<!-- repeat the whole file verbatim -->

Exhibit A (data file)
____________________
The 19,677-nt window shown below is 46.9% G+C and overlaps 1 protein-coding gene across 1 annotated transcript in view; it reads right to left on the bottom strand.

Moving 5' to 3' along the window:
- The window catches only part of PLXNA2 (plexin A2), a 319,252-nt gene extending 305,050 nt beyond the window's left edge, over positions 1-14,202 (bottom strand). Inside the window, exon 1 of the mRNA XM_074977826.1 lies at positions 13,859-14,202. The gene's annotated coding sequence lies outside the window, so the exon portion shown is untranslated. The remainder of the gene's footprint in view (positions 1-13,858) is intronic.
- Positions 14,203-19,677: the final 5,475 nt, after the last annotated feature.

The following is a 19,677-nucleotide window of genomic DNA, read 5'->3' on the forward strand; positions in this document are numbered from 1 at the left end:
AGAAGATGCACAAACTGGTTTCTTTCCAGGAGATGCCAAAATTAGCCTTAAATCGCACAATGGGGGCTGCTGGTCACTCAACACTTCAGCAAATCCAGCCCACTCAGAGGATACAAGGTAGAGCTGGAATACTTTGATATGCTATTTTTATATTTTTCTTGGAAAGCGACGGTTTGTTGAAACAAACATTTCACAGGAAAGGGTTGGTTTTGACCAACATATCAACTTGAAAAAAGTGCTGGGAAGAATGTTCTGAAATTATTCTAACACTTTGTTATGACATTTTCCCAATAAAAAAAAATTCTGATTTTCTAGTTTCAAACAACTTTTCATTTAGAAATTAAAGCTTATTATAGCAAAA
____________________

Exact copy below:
The 19,677-nt window shown below is 46.9% G+C and overlaps 1 protein-coding gene across 1 annotated transcript in view; it reads right to left on the bottom strand.

Moving 5' to 3' along the window:
- The window catches only part of PLXNA2 (plexin A2), a 319,252-nt gene extending 305,050 nt beyond the window's left edge, over positions 1-14,202 (bottom strand). Inside the window, exon 1 of the mRNA XM_074977826.1 lies at positions 13,859-14,202. The gene's annotated coding sequence lies outside the window, so the exon portion shown is untranslated. The remainder of the gene's footprint in view (positions 1-13,858) is intronic.
- Positions 14,203-19,677: the final 5,475 nt, after the last annotated feature.

The following is a 19,677-nucleotide window of genomic DNA, read 5'->3' on the forward strand; positions in this document are numbered from 1 at the left end:
AGAAGATGCACAAACTGGTTTCTTTCCAGGAGATGCCAAAATTAGCCTTAAATCGCACAATGGGGGCTGCTGGTCACTCAACACTTCAGCAAATCCAGCCCACTCAGAGGATACAAGGTAGAGCTGGAATACTTTGATATGCTATTTTTATATTTTTCTTGGAAAGCGACGGTTTGTTGAAACAAACATTTCACAGGAAAGGGTTGGTTTTGACCAACATATCAACTTGAAAAAAGTGCTGGGAAGAATGTTCTGAAATTATTCTAACACTTTGTTATGACATTTTCCCAATAAAAAAAAATTCTGATTTTCTAGTTTCAAACAACTTTTCATTTAGAAATTAAAGCTTATTATAGCAAAA